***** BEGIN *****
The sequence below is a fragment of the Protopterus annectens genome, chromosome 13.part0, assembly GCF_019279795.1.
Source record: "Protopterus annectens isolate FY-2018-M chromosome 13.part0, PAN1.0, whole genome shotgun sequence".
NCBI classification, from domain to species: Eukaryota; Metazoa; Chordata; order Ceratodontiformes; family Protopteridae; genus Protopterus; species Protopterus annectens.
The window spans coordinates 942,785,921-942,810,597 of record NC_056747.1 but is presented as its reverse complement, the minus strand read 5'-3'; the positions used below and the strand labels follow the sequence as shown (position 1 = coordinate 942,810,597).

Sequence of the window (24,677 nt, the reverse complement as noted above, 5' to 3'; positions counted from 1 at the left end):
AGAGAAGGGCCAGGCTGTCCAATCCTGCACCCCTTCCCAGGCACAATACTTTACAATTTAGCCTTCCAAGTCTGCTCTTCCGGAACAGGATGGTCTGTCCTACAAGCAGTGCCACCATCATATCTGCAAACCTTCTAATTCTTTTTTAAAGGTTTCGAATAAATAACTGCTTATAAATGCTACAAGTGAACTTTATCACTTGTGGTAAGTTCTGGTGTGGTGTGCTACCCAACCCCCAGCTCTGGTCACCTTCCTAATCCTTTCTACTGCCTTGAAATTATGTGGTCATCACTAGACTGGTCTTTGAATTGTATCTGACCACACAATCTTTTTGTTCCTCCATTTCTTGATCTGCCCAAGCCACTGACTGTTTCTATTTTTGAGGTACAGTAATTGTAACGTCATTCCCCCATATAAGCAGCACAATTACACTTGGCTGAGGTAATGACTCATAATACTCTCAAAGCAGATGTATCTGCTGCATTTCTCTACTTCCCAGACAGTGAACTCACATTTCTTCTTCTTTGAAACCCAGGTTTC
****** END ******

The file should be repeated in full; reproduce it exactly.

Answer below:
The sequence below is a fragment of the Protopterus annectens genome, chromosome 13.part0, assembly GCF_019279795.1.
Source record: "Protopterus annectens isolate FY-2018-M chromosome 13.part0, PAN1.0, whole genome shotgun sequence".
NCBI classification, from domain to species: Eukaryota; Metazoa; Chordata; order Ceratodontiformes; family Protopteridae; genus Protopterus; species Protopterus annectens.
The window spans coordinates 942,785,921-942,810,597 of record NC_056747.1 but is presented as its reverse complement, the minus strand read 5'-3'; the positions used below and the strand labels follow the sequence as shown (position 1 = coordinate 942,810,597).

Sequence of the window (24,677 nt, the reverse complement as noted above, 5' to 3'; positions counted from 1 at the left end):
AGAGAAGGGCCAGGCTGTCCAATCCTGCACCCCTTCCCAGGCACAATACTTTACAATTTAGCCTTCCAAGTCTGCTCTTCCGGAACAGGATGGTCTGTCCTACAAGCAGTGCCACCATCATATCTGCAAACCTTCTAATTCTTTTTTAAAGGTTTCGAATAAATAACTGCTTATAAATGCTACAAGTGAACTTTATCACTTGTGGTAAGTTCTGGTGTGGTGTGCTACCCAACCCCCAGCTCTGGTCACCTTCCTAATCCTTTCTACTGCCTTGAAATTATGTGGTCATCACTAGACTGGTCTTTGAATTGTATCTGACCACACAATCTTTTTGTTCCTCCATTTCTTGATCTGCCCAAGCCACTGACTGTTTCTATTTTTGAGGTACAGTAATTGTAACGTCATTCCCCCATATAAGCAGCACAATTACACTTGGCTGAGGTAATGACTCATAATACTCTCAAAGCAGATGTATCTGCTGCATTTCTCTACTTCCCAGACAGTGAACTCACATTTCTTCTTCTTTGAAACCCAGGTTTC